Re: A generic best practice document for NewMexicolegislators

From: David Mertz <voting-project_at_gnosis_dot_cx>
Date: Tue Dec 28 2004 - 15:09:39 CST

> charlie strauss said:
>> Doug jones has reccomended that neither paper nor electroninc
>> voteshave
>> primacy in an dispute. Iinstead he reccomends that someone decides
>> which is most likely to reconstruct the correct record as best as
>> possible. I agree though it does not simplify the process.

Dec 28, 2004, at 4:51 PM, Kathy Dopp wrote:
> I agree with you and Doug because logic and common sense needs to be
> applied in any situation.
> Look at Florida 2000 for instance where ballot spoilage was huge in
> many
> opscan precincts. It may easily happen (and "has" happened in
> America's
> history) that unethical persons may once in a while manage to throw
> away
> or despoil permanent paper records.

I'll chime in (again) with the same sentiment. I understand Theresa's
concern--all things being equal, I'd prefer to look at the paper too.
Even to the point of saying there's a "strong preference" towards
basing the canvass on the paper ballots.

But in exceptional circumstances, the paper can also clearly go wrong.
Kathy mentions the destruction of paper ballots. I'd also urge readers
to think about the other direction: paper ballots can be forged and
stuffed into ballot boxes. I've mentioned from time to time--as have
others--that we can take measures to prevent ballot forgery. These
measures can be both physical features like special stock and
watermarks, and also cryptographic features like digital signatures on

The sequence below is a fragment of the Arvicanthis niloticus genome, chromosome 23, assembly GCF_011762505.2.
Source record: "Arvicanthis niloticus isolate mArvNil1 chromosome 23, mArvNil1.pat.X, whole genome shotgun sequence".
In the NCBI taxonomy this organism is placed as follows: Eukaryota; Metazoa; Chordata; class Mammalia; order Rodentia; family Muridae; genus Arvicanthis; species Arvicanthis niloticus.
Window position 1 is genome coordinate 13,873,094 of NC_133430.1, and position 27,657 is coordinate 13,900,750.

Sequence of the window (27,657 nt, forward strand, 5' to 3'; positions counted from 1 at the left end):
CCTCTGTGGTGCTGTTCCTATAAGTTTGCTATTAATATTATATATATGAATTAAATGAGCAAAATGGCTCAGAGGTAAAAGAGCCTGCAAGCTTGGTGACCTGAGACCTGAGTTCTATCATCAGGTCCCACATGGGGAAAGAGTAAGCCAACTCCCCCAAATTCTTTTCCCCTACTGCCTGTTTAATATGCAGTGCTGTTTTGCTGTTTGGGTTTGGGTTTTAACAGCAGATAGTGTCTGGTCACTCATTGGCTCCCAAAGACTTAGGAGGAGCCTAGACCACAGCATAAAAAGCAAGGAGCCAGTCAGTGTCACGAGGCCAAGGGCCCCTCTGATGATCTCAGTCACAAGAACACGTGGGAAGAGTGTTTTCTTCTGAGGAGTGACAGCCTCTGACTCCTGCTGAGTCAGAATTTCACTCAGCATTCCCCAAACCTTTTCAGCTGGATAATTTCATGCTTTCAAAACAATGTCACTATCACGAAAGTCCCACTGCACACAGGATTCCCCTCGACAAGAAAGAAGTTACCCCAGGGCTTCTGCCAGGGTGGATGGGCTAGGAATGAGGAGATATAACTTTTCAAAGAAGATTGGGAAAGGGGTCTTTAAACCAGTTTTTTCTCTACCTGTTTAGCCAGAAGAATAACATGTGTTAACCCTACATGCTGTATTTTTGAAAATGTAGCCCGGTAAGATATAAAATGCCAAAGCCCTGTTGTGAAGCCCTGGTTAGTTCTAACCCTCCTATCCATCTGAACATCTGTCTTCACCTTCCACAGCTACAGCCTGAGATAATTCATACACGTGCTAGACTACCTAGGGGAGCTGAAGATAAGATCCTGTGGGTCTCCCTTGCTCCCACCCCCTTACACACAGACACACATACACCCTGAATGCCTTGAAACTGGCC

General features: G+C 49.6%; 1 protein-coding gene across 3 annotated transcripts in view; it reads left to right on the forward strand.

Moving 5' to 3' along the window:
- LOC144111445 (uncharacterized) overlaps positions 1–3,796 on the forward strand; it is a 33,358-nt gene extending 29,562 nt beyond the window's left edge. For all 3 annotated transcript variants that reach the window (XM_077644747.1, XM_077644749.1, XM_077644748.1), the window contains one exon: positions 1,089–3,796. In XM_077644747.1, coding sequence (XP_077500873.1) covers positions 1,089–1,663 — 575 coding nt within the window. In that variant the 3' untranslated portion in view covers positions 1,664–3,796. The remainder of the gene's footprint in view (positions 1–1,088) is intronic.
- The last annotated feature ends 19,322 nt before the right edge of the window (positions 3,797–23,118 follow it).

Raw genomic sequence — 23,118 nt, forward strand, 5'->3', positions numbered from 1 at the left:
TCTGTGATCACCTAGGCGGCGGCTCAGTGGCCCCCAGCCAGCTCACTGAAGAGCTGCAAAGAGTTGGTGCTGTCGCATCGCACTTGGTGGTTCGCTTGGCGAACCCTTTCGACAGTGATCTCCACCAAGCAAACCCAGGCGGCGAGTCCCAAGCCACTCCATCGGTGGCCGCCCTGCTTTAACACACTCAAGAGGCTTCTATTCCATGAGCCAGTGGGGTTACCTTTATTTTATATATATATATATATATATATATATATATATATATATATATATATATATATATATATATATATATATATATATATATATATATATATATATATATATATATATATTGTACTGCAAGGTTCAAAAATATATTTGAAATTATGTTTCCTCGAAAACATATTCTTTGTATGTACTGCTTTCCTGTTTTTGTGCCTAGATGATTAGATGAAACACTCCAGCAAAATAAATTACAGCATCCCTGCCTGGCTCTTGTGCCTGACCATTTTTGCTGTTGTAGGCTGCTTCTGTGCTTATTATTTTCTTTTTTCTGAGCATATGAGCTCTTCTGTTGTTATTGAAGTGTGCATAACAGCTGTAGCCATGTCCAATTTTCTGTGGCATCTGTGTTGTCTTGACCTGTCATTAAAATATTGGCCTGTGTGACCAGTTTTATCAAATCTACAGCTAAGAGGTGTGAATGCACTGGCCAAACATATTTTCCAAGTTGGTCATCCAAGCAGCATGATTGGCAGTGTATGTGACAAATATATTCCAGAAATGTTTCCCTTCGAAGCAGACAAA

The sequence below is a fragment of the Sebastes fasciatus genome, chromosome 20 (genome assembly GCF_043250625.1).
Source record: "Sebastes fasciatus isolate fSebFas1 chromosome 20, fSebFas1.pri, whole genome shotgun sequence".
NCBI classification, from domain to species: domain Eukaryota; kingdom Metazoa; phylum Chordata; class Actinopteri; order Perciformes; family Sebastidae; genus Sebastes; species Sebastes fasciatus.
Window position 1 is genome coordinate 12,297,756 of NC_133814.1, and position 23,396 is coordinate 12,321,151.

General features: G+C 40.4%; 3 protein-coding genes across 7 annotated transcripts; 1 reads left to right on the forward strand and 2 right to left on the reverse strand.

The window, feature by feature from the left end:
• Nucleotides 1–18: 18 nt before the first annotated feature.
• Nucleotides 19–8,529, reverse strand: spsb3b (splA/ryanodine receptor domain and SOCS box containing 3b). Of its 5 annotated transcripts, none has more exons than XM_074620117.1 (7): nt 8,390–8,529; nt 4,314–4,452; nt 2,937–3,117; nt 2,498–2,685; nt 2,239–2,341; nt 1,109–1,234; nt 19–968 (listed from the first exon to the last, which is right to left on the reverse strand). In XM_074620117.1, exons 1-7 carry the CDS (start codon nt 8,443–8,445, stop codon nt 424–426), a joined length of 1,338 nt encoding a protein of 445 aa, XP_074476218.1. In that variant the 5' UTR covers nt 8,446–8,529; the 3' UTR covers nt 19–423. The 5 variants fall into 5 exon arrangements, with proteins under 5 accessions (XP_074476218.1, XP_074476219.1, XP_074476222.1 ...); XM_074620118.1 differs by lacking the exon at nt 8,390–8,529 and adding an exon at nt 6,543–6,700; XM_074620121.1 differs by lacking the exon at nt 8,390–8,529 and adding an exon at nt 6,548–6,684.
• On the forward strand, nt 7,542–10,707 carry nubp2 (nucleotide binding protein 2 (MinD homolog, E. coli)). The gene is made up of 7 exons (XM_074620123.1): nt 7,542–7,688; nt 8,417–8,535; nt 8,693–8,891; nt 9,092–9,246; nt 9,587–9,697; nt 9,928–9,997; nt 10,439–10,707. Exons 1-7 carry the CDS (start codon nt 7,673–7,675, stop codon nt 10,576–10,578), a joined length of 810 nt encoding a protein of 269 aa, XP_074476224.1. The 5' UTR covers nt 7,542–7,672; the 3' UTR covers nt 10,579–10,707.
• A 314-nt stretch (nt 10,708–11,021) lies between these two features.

authentic ballots.

Clearly false ballots should not be counted just because they are
printed on paper. It may well be possible to identify false ballots
based only on what's the paper. But at times, the electronic records
will be relevant to establishing forgery of paper ballots; there's
definitely no reason to rule out such a use of electronic records a
priori--in fact, doing so is foolish. In fact, the digital signatures
paper ballots should contain inherently need to be checked with the aid
of electronic information (not the EBIs per se, however).

The right thing in a given dispute will always depend on context and
specific forensic results. Yeah, start with the paper and presume its
priority... but don't stop analysis as soon as you get to that point;
not if doing other things can reveal and correct improprieties.

Yours, David...

Keeping medicines from the bloodstreams of the sick; food
from the bellies of the hungry; books from the hands of the
uneducated; technology from the underdeveloped; and putting
advocates of freedom in prisons.  Intellectual property is
to the 21st century what the slave trade was to the 16th.
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Received on Fri Dec 31 23:17:21 2004

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